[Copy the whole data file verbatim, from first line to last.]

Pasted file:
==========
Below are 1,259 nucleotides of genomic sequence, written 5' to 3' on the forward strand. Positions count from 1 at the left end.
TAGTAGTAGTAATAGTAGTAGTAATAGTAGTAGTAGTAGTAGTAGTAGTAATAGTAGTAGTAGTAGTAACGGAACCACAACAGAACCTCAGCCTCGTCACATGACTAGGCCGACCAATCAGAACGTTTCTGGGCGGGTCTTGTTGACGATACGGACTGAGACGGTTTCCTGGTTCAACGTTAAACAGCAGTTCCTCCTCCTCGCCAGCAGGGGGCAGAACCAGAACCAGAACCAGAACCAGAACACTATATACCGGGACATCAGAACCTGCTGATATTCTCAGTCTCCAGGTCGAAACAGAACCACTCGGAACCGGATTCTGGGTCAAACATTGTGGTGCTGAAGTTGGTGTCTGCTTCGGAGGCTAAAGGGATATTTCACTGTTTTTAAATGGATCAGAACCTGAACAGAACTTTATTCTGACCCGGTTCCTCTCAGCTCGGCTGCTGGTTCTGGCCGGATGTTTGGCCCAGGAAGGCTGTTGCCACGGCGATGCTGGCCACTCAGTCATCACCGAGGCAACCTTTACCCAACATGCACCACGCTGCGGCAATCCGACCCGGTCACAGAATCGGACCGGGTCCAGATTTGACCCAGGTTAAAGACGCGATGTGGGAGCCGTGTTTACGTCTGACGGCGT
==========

Below are 1,259 nucleotides of genomic sequence, written 5' to 3' on the forward strand. Positions count from 1 at the left end.
TAGTAGTAGTAATAGTAGTAGTAATAGTAGTAGTAGTAGTAGTAGTAGTAATAGTAGTAGTAGTAGTAACGGAACCACAACAGAACCTCAGCCTCGTCACATGACTAGGCCGACCAATCAGAACGTTTCTGGGCGGGTCTTGTTGACGATACGGACTGAGACGGTTTCCTGGTTCAACGTTAAACAGCAGTTCCTCCTCCTCGCCAGCAGGGGGCAGAACCAGAACCAGAACCAGAACCAGAACACTATATACCGGGACATCAGAACCTGCTGATATTCTCAGTCTCCAGGTCGAAACAGAACCACTCGGAACCGGATTCTGGGTCAAACATTGTGGTGCTGAAGTTGGTGTCTGCTTCGGAGGCTAAAGGGATATTTCACTGTTTTTAAATGGATCAGAACCTGAACAGAACTTTATTCTGACCCGGTTCCTCTCAGCTCGGCTGCTGGTTCTGGCCGGATGTTTGGCCCAGGAAGGCTGTTGCCACGGCGATGCTGGCCACTCAGTCATCACCGAGGCAACCTTTACCCAACATGCACCACGCTGCGGCAATCCGACCCGGTCACAGAATCGGACCGGGTCCAGATTTGACCCAGGTTAAAGACGCGATGTGGGAGCCGTGTTTACGTCTGACGGCGT